Plot Summary: A chronicle of James Brown's rise from extreme poverty to become one of the most influential musicians in history.
Director: Tate Taylor
Writers: Jez Butterworth (screenplay & story), John-Henry Butterworth (screenplay & story), Steven Baigelman (story)
Runtime: 138 min
- Chadwick Boseman as James Brown
- Nelsan Ellis as Bobby Byrd
- Viola Davis as Susie Brown
- Octavia Spencer as Aunt Honey
- Craig Robinson as Maceo Parker
Review: by Anthony and Lee
We may not know many James Brown songs, but we like the ones we do know. So, we were excited to see Get On Up in hopes that we'd see some great singing and dancing.
Get On Up was a biopic, so it told the story of James Brown, from his meager beginnings to the height of fame. The movie didn’t just give a chronological order of events in Brown’s life, however. Instead, it focused on what made him a musical genius and The Hardest Working Man in Show Business. It showed Brown’s struggle for control over all aspects of his life, his band, his music, promotion and management, his women and more, but, more than that, it showed why he craved that control.
Not one to tread lightly, Get On Up delved into the darker side of James Brown, not willing to sugarcoat either his life or his person. It held nothing back when portraying his personality flaws and troubled relationships or his drug use and the dark past that formed it all. However, the movie didn’t focus entirely on those aspects either, showing his incredible charisma and ability to move people as well as his affinity for his community and hopes for peace.
What We Liked:
We’ve only seen Chadwick Boseman in a few things, but we had high hopes for him in this role. We were not disappointed. He was easily the best part of the movie. He became James Brown on that screen. The make up, the wigs, and the clothes all worked together to perfectly complement his acting. His dancing was great, and his ability to imitate James Brown’s speech pattern was spectacular.
Nelsan Ellis, who portrayed Brown’s right hand man Bobby Byrd, was more familiar to us because of his role on True Blood, and he was not to be overlooked. His facial expressions seemed to emphatically express the perfect emotions for his scenes. It seemed very genuine and heartfelt. Mr. Byrd himself was a very interesting character, and we were glad to see Ellis do such a great job.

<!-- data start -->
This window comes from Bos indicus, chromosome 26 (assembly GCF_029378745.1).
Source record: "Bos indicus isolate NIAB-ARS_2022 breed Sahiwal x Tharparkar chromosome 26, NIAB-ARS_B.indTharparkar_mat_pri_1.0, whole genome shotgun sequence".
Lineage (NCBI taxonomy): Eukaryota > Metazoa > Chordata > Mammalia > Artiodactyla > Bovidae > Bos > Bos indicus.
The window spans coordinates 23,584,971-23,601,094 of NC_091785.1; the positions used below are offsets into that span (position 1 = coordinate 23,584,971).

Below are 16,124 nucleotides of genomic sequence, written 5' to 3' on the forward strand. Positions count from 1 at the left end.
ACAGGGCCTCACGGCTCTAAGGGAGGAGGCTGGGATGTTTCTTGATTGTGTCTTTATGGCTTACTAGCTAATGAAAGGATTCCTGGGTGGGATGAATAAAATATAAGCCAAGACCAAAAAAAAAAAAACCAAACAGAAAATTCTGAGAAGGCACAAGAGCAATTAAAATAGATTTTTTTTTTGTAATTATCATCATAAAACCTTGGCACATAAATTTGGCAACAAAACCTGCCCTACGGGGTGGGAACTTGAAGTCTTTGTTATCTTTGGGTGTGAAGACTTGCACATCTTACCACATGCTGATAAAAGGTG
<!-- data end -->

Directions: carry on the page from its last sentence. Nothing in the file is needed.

Also, though he had a small role, Brandon Smith was captivating as Little Richard. The scenes with him in them were the best in the movie. If the decision came down to do a Little Richard biopic, it would be a crime not to cast Smith as the lead. One look he gave in the scene where he was at work, talking to Brown (Boseman), had me (Lee) nearly in tears and gasping for breath because it was so funny, entirely realistic too. We would watch the hell out of that movie if it got made, by the way.
The musical numbers were also amazing. The singing and dancing were absolutely delightful, and it was interesting to see how Brown’s life was so intimately woven into his performances.
What We Didn’t Like:
We really only had one issue with the movie, but it was a very major issue that affected our enjoyment of the entire movie. Our problem with it was the method it used to tell the story. It was extremely confusing. Rather than taking the traditional approach to a biopic and telling the story chronologically, it jumped around in time, showing scenes from various different parts of his life. Because there was no pattern to it or any even remotely chronological story, the scenes could not even be called flashbacks. They flashed both backward and forward in time from a seemingly random starting point.
Even though some of the time jumps, either backward or forward, made sense because of their relationship to the subject matter, others were completely confounding.
Honestly, we could not even figure out why the movie began where it did. Seriously, why was that scene even included?
Images Courtesy of IMDB